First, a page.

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Corruption is a global epidemic that robs the needy, average citizens, countries such as the U.S. that contribute generously to international development and aid programs, and just about everyone else. Transparency International (TI) is a watchdog organization "devoted to combating corruption, brings civil society, business, and governments together in a powerful global coalition." TI includes an International Secretariat and more than 85 independent national chapters around the world.

TI annually issues a detailed Global Corruption Report that discusses various aspects and impacts of corruption around the world, corruption by industrial sector and corruption by country. The 2005 Report focuses on one the most corruption-plagued industries, construction.

As the TI Report explains, "Corruption in the construction sector not only plunders economies, it shapes them. ... The costs of corruption in the construction and engineering sector are not limited to money. The damage caused by natural disasters such as earthquakes is magnified in places where corrupt building practices flourish.... Corruption in the construction sector also ravages the environment. Many projects have progressed only because bribes were paid to ignore environmental and social hazards...."

Examples of questionable construction projects cited by TI include: The Yacyretá hydropower project on the border of Argentina and Paraguay, the Jatigede dam on the Cimanuk River in Indonesia, the reservoir of the Bakun dam in Sarawak, Malaysia, and the Bujagali dam in Uganda.

The Report includes recommendations for the public and private sectors. However, as Francis Fukuyama of Johns Hopkins University explains in the Forward to the Report, "Construction projects are big and complex and, most important, they involve lots of money. ... Iraq in particular serves as an example of the dilemmas faced by nation-builders.... How to balance competing requirements for honesty and efficacy is an ongoing dilemma with, as this report indicates, no easy solutions."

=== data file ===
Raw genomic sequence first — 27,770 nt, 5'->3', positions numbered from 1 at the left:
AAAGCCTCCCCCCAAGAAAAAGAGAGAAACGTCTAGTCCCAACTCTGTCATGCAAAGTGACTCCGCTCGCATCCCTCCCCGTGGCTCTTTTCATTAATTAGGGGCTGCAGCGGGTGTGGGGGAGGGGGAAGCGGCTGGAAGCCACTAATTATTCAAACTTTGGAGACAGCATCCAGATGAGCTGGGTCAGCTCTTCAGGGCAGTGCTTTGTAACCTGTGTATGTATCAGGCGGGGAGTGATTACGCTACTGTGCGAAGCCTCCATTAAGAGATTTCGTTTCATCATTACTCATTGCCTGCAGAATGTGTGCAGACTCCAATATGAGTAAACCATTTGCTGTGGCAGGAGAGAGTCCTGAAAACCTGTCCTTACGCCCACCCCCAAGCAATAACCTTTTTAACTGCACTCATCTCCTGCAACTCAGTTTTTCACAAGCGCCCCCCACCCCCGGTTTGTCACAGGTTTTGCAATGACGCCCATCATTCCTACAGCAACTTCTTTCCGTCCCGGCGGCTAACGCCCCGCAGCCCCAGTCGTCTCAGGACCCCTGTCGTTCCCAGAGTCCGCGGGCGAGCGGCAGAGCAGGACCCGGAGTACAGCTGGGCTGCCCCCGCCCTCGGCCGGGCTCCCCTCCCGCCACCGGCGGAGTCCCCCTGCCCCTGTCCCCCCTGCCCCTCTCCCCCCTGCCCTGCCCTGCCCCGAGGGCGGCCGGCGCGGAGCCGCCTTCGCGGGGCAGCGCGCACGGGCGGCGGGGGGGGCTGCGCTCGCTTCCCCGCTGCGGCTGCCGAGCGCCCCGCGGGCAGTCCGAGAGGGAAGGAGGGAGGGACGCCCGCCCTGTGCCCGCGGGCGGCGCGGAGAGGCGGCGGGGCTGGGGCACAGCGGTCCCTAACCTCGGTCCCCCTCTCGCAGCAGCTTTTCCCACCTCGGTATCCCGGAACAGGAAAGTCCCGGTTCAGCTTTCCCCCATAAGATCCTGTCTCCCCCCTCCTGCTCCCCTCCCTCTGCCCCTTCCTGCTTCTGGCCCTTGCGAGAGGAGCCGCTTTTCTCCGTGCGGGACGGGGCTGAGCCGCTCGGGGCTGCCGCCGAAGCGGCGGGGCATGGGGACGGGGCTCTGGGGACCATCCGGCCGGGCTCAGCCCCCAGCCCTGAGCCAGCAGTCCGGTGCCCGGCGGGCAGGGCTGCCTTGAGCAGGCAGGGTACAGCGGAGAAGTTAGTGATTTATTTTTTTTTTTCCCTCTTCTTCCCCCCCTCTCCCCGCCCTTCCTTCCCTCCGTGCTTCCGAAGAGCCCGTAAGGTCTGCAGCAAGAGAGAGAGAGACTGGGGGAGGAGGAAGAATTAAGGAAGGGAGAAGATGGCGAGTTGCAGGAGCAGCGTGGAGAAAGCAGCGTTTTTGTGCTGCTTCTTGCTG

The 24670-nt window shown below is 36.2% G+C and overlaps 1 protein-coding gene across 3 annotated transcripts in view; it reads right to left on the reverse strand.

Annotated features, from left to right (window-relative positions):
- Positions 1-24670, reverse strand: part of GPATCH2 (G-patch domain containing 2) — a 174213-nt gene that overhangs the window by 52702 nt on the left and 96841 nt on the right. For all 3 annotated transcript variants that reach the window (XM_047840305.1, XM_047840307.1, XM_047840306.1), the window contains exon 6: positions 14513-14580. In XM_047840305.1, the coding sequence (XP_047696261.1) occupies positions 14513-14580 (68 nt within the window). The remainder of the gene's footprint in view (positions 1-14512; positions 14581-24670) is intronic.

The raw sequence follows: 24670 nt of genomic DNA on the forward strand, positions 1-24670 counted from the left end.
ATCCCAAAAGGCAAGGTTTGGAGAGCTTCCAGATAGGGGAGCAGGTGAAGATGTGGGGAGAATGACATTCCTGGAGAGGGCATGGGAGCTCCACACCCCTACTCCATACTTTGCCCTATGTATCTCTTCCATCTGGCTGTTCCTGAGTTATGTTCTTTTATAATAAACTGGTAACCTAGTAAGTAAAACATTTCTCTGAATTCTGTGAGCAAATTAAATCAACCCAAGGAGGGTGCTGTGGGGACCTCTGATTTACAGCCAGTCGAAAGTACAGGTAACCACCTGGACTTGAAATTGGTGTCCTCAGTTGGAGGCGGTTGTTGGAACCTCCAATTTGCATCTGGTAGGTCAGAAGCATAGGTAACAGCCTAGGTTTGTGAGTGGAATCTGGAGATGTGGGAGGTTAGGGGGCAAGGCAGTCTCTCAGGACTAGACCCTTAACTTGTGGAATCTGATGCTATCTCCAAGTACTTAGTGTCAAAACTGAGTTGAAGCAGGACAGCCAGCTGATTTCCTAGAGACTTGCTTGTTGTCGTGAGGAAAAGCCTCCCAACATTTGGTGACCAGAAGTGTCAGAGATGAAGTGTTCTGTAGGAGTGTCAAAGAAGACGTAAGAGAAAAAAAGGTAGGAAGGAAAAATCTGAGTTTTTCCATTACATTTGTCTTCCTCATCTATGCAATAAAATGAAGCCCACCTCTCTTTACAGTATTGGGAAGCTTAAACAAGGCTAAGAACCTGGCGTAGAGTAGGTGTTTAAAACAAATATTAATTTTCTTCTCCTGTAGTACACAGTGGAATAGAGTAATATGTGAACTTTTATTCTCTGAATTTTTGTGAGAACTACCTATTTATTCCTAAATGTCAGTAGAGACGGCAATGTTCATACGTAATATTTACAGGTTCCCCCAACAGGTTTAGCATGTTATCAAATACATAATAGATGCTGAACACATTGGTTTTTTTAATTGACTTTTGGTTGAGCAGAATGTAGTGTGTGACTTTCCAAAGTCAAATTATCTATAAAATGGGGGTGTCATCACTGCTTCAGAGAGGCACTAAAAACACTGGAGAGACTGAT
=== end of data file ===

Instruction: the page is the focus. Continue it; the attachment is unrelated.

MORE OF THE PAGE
On an unrelated note, The Washington Post reports that Louisiana's congressional delegation has included $40 billion in the proposed quarter-trillion dollar Hurricane Katrina relief and recovery bill for Army Corps of Engineers projects, an amount "16 times the amount the Corps has said it would need to protect New Orleans from a Category 5 hurricane." The proposed legislation would also "create a powerful ‘Pelican Commission' controlled by Louisiana residents that would decide which Corps projects to fund, and ordered the commission to consider several controversial navigation projects that have nothing to do with flood protection." Furthermore, "the bill would exempt any Corps projects approved by the commission from provisions of the National Environmental Policy Act and the Clean Water Act. It would also waive the usual Corps cost-sharing requirements, ensuring that federal taxpayers would pay every dime."

  • Click here for Transparency International
  • Click here for TI's Global Corruption Report 2005


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